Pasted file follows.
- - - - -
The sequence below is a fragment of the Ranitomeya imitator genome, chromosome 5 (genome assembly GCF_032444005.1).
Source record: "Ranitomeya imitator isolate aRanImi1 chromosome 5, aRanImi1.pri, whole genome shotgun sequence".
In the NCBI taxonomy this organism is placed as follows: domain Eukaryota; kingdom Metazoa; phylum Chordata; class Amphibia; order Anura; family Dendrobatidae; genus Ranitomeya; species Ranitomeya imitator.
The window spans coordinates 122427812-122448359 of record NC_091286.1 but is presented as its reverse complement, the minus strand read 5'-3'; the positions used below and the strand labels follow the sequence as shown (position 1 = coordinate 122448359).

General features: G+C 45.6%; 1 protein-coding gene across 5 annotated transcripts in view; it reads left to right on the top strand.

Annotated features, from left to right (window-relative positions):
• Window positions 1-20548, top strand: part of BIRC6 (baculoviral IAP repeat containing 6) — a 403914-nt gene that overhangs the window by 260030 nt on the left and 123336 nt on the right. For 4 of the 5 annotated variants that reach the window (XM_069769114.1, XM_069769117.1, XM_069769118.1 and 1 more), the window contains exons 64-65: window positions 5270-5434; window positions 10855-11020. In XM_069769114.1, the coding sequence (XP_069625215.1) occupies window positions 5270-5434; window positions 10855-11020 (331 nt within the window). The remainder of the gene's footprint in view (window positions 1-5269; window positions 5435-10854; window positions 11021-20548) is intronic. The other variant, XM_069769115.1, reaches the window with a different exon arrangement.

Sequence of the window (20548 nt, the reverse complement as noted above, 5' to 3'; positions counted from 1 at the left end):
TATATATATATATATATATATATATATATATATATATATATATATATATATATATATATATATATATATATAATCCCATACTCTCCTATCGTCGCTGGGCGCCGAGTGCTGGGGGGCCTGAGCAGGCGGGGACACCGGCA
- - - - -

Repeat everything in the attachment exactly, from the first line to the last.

The sequence below is a fragment of the Ranitomeya imitator genome, chromosome 5 (genome assembly GCF_032444005.1).
Source record: "Ranitomeya imitator isolate aRanImi1 chromosome 5, aRanImi1.pri, whole genome shotgun sequence".
In the NCBI taxonomy this organism is placed as follows: domain Eukaryota; kingdom Metazoa; phylum Chordata; class Amphibia; order Anura; family Dendrobatidae; genus Ranitomeya; species Ranitomeya imitator.
The window spans coordinates 122427812-122448359 of record NC_091286.1 but is presented as its reverse complement, the minus strand read 5'-3'; the positions used below and the strand labels follow the sequence as shown (position 1 = coordinate 122448359).

General features: G+C 45.6%; 1 protein-coding gene across 5 annotated transcripts in view; it reads left to right on the top strand.

Annotated features, from left to right (window-relative positions):
• Window positions 1-20548, top strand: part of BIRC6 (baculoviral IAP repeat containing 6) — a 403914-nt gene that overhangs the window by 260030 nt on the left and 123336 nt on the right. For 4 of the 5 annotated variants that reach the window (XM_069769114.1, XM_069769117.1, XM_069769118.1 and 1 more), the window contains exons 64-65: window positions 5270-5434; window positions 10855-11020. In XM_069769114.1, the coding sequence (XP_069625215.1) occupies window positions 5270-5434; window positions 10855-11020 (331 nt within the window). The remainder of the gene's footprint in view (window positions 1-5269; window positions 5435-10854; window positions 11021-20548) is intronic. The other variant, XM_069769115.1, reaches the window with a different exon arrangement.

Sequence of the window (20548 nt, the reverse complement as noted above, 5' to 3'; positions counted from 1 at the left end):
TATATATATATATATATATATATATATATATATATATATATATATATATATATATATATATATATATATATAATCCCATACTCTCCTATCGTCGCTGGGCGCCGAGTGCTGGGGGGCCTGAGCAGGCGGGGACACCGGCA